Until we are here, 2022, in a chamber of stupidity, all the dumb and worthless stuff out there, all the racists and white-priviledged perspectives out there pounding it in the heads of unsuspecting youth, K12, TikTok, YouTube, all of the Net and WWW. All the Ivy League and Oxford-trained scum who determine not only our futures, but write our histories, and what they write is almost always semi-dead wrong. Because without the voices of the oppressed, those on the streets, in homeless camps, those suffering poverty and the inflammatory disease of capitalism; i.e., fines-tolls-fees-surcharges-service fees-handling charges-tickets-code violations-late fees-taxes-triple taxations-levies-processing fees-mortgages-ball on payments-PayDay loan rigged systems — without their voices at the forefront, and in the newsrooms, inside schools, and in the publishing houses and the actual process of writing their own stories, then we have the tin ear writers and prognosticators and anthropologists and psychologists, the elite, the highly connected, the bias of the white man and white woman writing about us.

They get it wrong 90 percent of the time!

Now, if this graphic doesn’t run chills up and down your spine, then, you are not following the overlords’ script. Catch up please!

UNSIF 17 UNSDGs

Dig down and listen, watch, read: And it’s not pretty, and it’s not slick, and it’s not all east coast, Ivy League, London Bridges Falling Down stuff.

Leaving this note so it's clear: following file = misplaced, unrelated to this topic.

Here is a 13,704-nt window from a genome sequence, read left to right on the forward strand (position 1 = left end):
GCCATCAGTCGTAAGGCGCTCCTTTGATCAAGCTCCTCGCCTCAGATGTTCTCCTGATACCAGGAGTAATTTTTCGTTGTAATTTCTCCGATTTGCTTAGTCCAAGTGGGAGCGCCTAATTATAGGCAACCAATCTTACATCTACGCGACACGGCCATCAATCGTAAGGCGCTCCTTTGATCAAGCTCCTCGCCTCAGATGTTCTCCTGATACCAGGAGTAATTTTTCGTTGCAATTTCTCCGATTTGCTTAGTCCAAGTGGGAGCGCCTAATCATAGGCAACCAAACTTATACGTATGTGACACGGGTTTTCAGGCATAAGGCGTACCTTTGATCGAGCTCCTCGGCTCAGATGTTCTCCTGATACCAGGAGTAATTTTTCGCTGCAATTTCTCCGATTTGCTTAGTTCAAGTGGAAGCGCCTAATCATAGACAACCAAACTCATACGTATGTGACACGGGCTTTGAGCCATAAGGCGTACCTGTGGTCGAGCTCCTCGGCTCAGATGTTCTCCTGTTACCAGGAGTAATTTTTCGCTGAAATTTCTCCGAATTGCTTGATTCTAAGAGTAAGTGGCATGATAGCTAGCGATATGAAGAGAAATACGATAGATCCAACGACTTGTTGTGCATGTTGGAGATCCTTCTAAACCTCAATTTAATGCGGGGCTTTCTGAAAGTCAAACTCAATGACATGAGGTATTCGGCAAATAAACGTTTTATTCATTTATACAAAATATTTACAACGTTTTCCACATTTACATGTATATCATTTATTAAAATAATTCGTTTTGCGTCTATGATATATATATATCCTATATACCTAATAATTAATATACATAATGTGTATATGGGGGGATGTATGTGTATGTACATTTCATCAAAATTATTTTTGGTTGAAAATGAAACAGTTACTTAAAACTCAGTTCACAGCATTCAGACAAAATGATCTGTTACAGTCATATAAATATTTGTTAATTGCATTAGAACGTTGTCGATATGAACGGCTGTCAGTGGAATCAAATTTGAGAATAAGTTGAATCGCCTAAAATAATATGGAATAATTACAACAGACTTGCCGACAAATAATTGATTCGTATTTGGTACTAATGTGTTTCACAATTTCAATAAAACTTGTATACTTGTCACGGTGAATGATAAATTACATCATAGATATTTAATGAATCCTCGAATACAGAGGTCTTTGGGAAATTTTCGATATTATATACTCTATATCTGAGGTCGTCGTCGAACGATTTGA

Finally, I was reading about Charles Bowden last night. Found a piece in Literary Hub, and then went backwards to see one of his talks. Rough guy, but an amazing chronicler of people.”Eulogy for a Visionary: On the Grim Narrative Introspection of Charles Bowden — Leath Tonino Considers His Brief Correspondence with the Author of Murder City”

The piece was written and published December 2021, even though Chuck died in 2014.

Here, a gravel-voiced Chuck talking to the California Commonwealth Club. Mostly about the lies around the war on drugs.  I talked with Chuck years ago, in the 199os, in Juarez and El Paso. I was working on things for the two newspapers, and he was working the narcotraficante stories. That’s a whole other story, of my life maybe some autofiction is due, but for now, here, from the young writer who wanted to interview Chuck in Tucson, but never got the chance since Chuck died at 69 in his sleep. His piece is from the heart, and good.